Robert Rueda is a professor in the area of Psychology in Education at the Rossier School of Education at the University of Southern California. He completed his doctoral work at the University of California at Los Angeles in Educational Psychology and Special Education, and completed a postdoctoral fellowship at the Laboratory of Comparative Human Cognition at the University of California, San Diego. His research has focused on the sociocultural basis of motivation and instruction, with a focus reading and literacy in English learners, students in at-risk conditions, and students with mild learning handicaps. He has most recently been affiliated with two major national research Centers, CREDE (Center for Excellence, Diversity, and Education at the University of California at Santa Cruz), and CIERA (Center for the Improvement of Early Reading Achievement at the University of Michigan), and serves on the Advisory Board of CRESST (Center for Research on Evaluation, Standards, and Student Testing at the University of California at Los Angeles).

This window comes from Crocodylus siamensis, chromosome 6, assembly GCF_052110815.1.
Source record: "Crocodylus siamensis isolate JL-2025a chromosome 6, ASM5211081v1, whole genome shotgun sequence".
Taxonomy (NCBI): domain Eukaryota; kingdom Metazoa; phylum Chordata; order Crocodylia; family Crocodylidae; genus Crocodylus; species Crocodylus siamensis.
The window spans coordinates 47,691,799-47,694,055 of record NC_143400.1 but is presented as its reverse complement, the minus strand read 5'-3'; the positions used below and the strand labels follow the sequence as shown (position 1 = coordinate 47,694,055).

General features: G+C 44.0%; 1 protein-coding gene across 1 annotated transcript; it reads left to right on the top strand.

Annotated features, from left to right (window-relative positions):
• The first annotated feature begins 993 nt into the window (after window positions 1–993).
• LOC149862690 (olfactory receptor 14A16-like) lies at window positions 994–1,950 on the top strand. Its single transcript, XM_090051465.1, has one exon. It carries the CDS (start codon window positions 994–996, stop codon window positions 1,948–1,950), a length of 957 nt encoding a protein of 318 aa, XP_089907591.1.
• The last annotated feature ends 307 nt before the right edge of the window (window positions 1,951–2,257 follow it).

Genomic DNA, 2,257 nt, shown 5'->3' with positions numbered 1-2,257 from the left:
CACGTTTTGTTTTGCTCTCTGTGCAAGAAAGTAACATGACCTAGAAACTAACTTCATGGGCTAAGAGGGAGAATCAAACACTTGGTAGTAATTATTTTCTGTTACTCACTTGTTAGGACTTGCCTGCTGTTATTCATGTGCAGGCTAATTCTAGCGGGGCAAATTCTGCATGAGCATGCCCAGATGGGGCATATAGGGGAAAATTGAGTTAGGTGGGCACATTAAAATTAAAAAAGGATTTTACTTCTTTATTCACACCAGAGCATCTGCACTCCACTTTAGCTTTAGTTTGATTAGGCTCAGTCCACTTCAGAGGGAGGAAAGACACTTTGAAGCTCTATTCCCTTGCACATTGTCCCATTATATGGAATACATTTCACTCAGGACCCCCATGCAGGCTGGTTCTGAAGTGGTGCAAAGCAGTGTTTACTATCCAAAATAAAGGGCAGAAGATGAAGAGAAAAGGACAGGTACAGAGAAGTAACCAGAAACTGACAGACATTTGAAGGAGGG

His most recent work is examining motivational and sociocultural aspects of reading comprehension, and recently completed work has focused on how paraeducators mediate instruction and provide cultural scaffolding to English-learners, and on issues of reading engagement among inner-city immigrant students in a central city community. He has consulted with a variety of professional, educational, and government organizations, has spoken at a wide range of professional meetings, and has published widely in the previously mentioned areas. He served as a panel member on the National Academy of Science Report on the Overrepresentation of Minority Students in Special Education, and also as a member of the National Literacy Panel (SRI International and Center for Applied Linguistics) which recently released its report on issues in early reading with English language learners.